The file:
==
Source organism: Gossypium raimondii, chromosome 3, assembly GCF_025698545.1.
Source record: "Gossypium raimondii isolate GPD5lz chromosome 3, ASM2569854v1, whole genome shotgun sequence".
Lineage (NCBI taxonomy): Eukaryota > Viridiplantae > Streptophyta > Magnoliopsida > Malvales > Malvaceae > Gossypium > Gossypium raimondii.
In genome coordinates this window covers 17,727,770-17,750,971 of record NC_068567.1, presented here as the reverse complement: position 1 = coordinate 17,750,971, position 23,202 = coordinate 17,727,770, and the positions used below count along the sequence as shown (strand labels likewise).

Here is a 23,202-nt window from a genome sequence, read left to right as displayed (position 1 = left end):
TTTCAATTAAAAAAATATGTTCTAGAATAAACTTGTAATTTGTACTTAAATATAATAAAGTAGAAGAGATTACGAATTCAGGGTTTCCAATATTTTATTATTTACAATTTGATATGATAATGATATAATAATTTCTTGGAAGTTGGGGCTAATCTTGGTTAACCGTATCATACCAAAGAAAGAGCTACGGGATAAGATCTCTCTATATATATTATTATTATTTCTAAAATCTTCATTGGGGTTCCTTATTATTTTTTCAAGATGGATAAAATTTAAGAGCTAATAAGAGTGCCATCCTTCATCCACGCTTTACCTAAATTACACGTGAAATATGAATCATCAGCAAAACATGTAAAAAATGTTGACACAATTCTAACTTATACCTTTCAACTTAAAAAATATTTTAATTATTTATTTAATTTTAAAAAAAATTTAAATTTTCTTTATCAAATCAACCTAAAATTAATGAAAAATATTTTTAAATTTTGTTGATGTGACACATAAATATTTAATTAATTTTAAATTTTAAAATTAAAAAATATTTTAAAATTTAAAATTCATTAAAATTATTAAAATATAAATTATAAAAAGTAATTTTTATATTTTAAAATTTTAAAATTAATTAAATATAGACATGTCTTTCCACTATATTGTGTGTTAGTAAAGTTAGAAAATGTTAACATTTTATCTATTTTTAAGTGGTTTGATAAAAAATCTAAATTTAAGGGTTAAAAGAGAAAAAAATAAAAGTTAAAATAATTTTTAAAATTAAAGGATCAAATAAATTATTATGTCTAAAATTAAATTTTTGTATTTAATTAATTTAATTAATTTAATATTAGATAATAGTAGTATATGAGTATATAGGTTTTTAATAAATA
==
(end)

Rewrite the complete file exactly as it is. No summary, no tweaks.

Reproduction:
Source organism: Gossypium raimondii, chromosome 3, assembly GCF_025698545.1.
Source record: "Gossypium raimondii isolate GPD5lz chromosome 3, ASM2569854v1, whole genome shotgun sequence".
Lineage (NCBI taxonomy): Eukaryota > Viridiplantae > Streptophyta > Magnoliopsida > Malvales > Malvaceae > Gossypium > Gossypium raimondii.
In genome coordinates this window covers 17,727,770-17,750,971 of record NC_068567.1, presented here as the reverse complement: position 1 = coordinate 17,750,971, position 23,202 = coordinate 17,727,770, and the positions used below count along the sequence as shown (strand labels likewise).

Here is a 23,202-nt window from a genome sequence, read left to right as displayed (position 1 = left end):
TTTCAATTAAAAAAATATGTTCTAGAATAAACTTGTAATTTGTACTTAAATATAATAAAGTAGAAGAGATTACGAATTCAGGGTTTCCAATATTTTATTATTTACAATTTGATATGATAATGATATAATAATTTCTTGGAAGTTGGGGCTAATCTTGGTTAACCGTATCATACCAAAGAAAGAGCTACGGGATAAGATCTCTCTATATATATTATTATTATTTCTAAAATCTTCATTGGGGTTCCTTATTATTTTTTCAAGATGGATAAAATTTAAGAGCTAATAAGAGTGCCATCCTTCATCCACGCTTTACCTAAATTACACGTGAAATATGAATCATCAGCAAAACATGTAAAAAATGTTGACACAATTCTAACTTATACCTTTCAACTTAAAAAATATTTTAATTATTTATTTAATTTTAAAAAAAATTTAAATTTTCTTTATCAAATCAACCTAAAATTAATGAAAAATATTTTTAAATTTTGTTGATGTGACACATAAATATTTAATTAATTTTAAATTTTAAAATTAAAAAATATTTTAAAATTTAAAATTCATTAAAATTATTAAAATATAAATTATAAAAAGTAATTTTTATATTTTAAAATTTTAAAATTAATTAAATATAGACATGTCTTTCCACTATATTGTGTGTTAGTAAAGTTAGAAAATGTTAACATTTTATCTATTTTTAAGTGGTTTGATAAAAAATCTAAATTTAAGGGTTAAAAGAGAAAAAAATAAAAGTTAAAATAATTTTTAAAATTAAAGGATCAAATAAATTATTATGTCTAAAATTAAATTTTTGTATTTAATTAATTTAATTAATTTAATATTAGATAATAGTAGTATATGAGTATATAGGTTTTTAATAAATA